Skip to content

Fire drama in £169,000 bin lorry

Despite recent warnings about the potential for electrical items in rubbish collections to start fires another close call has been experienced when banned items were pulled from a smouldering Boston bin lorry.

Cllr Michael Brookes, Boston Borough Council's portfolio holder for waste services, said: "A bin lorry costs £169,000 and carries a crew of three, so a fire in the load risks life and destruction of a valuable asset.

"We are repeating again the advice already issued - do not place batteries or any electrical item, which is any item which needs a battery or mains power to make it work,  in either your green or blue bins. There is overwhelming evidence that these items can and have caused fires."  

Previous warnings were issued after batteries in Boston's recycled waste were thought to be responsible for two fires.

Even apparently dead batteries can carry enough of a charge to short and provide a source of ignition. These can be buried in a pile of as much as 100 tonnes of combustible material at the transfer station operated by Lincolnshire County Council which takes waste from Boston borough and East Lindsey district.

And now fire in a travelling bin lorry has been narrowly averted.

The first fire at the waste transfer station caused some damage to the building and its fittings.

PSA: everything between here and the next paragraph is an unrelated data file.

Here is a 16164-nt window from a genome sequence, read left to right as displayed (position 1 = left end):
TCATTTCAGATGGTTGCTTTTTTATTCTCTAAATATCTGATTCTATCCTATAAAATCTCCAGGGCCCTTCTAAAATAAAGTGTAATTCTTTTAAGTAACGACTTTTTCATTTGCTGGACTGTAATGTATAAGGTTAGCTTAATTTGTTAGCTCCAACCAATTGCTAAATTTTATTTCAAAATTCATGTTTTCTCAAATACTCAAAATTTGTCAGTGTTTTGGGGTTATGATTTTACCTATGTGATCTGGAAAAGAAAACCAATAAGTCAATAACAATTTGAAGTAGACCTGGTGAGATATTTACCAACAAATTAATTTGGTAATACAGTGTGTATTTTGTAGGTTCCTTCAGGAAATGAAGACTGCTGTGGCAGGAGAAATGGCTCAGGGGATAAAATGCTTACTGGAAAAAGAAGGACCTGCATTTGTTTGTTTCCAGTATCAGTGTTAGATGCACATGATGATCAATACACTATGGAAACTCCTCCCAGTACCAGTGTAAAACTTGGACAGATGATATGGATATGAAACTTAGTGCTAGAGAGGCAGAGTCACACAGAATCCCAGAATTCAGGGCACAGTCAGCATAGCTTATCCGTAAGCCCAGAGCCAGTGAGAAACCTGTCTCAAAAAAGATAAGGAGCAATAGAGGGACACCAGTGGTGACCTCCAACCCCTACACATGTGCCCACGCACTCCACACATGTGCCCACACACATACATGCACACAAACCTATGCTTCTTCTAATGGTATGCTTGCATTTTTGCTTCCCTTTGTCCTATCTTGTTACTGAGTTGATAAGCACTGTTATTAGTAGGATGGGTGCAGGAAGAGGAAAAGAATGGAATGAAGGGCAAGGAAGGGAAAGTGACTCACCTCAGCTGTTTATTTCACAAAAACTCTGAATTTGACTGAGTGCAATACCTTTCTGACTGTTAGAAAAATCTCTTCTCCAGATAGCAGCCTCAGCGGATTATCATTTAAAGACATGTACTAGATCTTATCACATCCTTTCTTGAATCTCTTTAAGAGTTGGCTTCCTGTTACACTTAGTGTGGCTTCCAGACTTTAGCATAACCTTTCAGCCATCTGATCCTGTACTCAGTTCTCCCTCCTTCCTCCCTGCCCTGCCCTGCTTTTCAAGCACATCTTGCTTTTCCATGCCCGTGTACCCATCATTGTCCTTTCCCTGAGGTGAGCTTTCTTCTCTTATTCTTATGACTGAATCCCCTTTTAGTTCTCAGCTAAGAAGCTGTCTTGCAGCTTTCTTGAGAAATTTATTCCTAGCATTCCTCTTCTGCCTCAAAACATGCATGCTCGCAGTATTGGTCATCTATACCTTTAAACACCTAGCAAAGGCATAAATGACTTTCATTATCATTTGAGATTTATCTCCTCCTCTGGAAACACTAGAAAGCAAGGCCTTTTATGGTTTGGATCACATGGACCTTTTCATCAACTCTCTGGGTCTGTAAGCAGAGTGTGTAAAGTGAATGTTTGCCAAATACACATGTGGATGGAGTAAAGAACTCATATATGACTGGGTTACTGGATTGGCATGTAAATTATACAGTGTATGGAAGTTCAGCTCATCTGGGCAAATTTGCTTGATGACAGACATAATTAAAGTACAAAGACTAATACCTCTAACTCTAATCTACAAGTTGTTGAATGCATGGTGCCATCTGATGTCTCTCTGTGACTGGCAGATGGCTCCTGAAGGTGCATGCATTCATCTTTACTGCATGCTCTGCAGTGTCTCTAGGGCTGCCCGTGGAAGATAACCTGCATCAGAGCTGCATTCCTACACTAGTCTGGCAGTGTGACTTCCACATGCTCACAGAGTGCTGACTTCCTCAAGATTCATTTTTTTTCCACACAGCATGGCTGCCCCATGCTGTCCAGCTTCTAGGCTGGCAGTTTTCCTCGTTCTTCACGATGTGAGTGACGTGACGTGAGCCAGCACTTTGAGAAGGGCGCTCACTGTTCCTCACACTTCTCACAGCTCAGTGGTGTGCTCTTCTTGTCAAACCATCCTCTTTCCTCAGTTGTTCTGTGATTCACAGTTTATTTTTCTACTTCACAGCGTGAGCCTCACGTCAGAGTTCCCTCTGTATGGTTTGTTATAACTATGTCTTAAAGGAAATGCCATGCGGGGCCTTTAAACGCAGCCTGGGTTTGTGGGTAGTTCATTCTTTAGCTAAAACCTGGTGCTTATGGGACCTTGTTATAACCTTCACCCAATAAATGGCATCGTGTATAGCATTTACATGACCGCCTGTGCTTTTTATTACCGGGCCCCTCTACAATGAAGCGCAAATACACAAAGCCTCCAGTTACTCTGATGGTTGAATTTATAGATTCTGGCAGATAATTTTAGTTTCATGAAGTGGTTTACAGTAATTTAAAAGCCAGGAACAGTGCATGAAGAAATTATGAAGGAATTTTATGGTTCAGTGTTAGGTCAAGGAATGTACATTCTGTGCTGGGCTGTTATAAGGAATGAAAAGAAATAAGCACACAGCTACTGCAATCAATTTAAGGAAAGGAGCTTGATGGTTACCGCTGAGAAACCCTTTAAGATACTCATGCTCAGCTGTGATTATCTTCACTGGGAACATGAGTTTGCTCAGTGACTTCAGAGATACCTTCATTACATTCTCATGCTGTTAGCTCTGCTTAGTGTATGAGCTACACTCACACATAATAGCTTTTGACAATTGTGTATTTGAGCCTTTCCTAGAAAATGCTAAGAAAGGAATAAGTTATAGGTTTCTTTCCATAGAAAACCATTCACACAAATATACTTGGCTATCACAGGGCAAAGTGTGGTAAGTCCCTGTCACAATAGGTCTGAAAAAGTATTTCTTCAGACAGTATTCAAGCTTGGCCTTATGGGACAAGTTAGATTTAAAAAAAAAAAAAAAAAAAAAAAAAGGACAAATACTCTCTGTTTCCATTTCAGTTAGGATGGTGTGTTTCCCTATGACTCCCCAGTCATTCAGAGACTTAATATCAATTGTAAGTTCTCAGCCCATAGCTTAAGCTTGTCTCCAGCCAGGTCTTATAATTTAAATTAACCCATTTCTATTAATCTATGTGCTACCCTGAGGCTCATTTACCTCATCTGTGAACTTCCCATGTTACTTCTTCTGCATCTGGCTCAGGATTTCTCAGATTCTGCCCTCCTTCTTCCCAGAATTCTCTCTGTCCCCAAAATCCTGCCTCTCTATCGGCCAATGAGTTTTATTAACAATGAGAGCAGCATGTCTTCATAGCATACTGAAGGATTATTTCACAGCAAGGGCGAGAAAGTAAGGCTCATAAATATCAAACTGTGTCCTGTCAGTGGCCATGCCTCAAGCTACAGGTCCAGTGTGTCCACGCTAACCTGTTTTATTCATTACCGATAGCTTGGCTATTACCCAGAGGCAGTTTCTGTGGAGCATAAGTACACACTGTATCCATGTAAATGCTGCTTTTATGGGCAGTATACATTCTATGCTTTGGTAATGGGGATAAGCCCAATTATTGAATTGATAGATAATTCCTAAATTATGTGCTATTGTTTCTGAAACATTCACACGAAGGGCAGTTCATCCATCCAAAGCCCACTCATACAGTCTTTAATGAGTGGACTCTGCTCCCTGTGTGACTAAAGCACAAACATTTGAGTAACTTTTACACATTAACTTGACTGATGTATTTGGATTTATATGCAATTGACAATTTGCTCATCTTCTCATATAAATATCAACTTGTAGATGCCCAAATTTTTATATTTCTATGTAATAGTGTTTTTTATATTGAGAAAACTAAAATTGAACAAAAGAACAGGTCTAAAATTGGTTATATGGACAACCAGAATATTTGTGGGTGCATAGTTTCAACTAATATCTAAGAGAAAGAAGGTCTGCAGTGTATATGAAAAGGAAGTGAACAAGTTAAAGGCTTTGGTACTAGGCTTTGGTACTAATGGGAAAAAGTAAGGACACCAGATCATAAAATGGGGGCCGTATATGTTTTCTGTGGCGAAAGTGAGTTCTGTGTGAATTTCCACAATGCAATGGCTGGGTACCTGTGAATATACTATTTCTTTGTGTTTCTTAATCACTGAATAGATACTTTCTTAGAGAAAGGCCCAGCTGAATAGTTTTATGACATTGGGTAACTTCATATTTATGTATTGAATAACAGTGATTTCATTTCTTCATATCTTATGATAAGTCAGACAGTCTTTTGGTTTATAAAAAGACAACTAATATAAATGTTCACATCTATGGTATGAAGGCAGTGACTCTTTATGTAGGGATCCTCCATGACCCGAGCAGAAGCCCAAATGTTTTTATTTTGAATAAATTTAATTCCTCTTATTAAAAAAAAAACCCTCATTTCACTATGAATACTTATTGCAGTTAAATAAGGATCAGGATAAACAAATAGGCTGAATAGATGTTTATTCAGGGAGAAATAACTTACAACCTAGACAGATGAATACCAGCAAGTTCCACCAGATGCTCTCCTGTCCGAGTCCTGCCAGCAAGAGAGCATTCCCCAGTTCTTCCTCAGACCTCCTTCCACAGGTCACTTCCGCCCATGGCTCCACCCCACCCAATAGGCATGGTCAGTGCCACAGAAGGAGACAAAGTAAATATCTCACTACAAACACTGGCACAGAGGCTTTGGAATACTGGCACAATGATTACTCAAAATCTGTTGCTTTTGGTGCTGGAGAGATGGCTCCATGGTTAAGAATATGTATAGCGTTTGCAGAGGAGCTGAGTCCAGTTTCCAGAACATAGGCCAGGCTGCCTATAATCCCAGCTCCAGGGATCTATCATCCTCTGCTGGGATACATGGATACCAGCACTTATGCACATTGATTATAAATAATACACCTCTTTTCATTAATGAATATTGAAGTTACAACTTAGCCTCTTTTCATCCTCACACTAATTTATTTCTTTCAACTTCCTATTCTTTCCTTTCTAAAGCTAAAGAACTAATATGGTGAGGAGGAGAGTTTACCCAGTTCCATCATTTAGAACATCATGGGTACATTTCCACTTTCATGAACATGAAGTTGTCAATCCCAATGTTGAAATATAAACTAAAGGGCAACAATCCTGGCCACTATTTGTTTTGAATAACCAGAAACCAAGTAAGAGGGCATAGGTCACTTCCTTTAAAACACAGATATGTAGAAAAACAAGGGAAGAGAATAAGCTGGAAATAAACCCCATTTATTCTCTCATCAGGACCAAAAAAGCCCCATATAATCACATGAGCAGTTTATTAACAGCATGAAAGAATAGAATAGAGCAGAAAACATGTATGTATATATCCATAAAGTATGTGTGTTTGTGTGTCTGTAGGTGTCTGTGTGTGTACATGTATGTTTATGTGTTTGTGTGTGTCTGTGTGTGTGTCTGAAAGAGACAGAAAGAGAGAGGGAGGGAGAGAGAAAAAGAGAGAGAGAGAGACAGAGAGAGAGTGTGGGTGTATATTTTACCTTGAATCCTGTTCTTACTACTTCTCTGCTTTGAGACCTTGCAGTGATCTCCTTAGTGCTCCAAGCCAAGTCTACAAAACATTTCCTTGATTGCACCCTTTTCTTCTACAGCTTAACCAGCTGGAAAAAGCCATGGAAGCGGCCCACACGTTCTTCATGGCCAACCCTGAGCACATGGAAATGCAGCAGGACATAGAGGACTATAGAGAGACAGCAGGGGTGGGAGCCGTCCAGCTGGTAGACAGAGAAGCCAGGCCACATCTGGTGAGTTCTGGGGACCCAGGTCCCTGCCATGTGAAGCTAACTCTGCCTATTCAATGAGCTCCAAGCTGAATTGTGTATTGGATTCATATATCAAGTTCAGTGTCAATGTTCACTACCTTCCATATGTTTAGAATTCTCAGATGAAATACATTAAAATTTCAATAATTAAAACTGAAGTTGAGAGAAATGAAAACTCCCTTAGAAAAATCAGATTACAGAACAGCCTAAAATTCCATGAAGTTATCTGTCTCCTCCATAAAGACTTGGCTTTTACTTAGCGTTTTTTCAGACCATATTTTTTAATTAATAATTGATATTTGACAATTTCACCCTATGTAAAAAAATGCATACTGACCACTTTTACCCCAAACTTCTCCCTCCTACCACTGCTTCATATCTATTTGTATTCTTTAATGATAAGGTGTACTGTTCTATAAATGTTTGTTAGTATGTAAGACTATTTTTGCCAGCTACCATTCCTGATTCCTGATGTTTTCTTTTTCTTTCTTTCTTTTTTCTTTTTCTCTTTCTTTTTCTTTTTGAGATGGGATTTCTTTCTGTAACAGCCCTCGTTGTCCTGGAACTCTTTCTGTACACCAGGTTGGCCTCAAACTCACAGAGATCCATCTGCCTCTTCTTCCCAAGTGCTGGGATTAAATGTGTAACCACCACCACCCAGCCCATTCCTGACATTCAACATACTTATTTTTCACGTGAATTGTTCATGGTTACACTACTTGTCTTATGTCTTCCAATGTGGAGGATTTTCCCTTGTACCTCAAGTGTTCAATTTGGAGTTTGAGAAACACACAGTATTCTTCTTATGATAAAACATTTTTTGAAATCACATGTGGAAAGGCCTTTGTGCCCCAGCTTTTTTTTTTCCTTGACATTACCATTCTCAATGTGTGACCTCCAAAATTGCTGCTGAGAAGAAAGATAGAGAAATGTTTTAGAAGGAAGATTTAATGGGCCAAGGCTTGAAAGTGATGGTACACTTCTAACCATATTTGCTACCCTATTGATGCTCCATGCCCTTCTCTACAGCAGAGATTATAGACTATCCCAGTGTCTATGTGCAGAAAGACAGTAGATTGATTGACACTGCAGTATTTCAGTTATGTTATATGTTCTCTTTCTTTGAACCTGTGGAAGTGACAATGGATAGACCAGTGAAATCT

Used batteries can be recycled at most supermarkets. Batteries and electrical items can also be disposed of for free at the new household waste recycling centre in Bittern Way, Boston, which opens on Monday (April16) or any other household waste recycling centre. Large items, such as televisions or desktop computers, can be collected under Boston Borough Council's bulky waste arrangements - or call 01205 314200.

Any of these items in blue or green bins will be treated as contamination and the bins will not be emptied while they remain in them.

Action is already on its way to deal with those who routinely or seriously contaminate their blue bin recycling collection. There will be a substantial period of education and information before new rules come into effect which could culminate in worst offenders receiving a £75 fine.

Burned out battery Displays a larger version of this image in a new browser window

The remains of electrical items which almost started a blaze in a £169,000 bin lorry.

Boston's refuse fleet Displays a larger version of this image in a new browser window

Boston's fleet of bin lorries.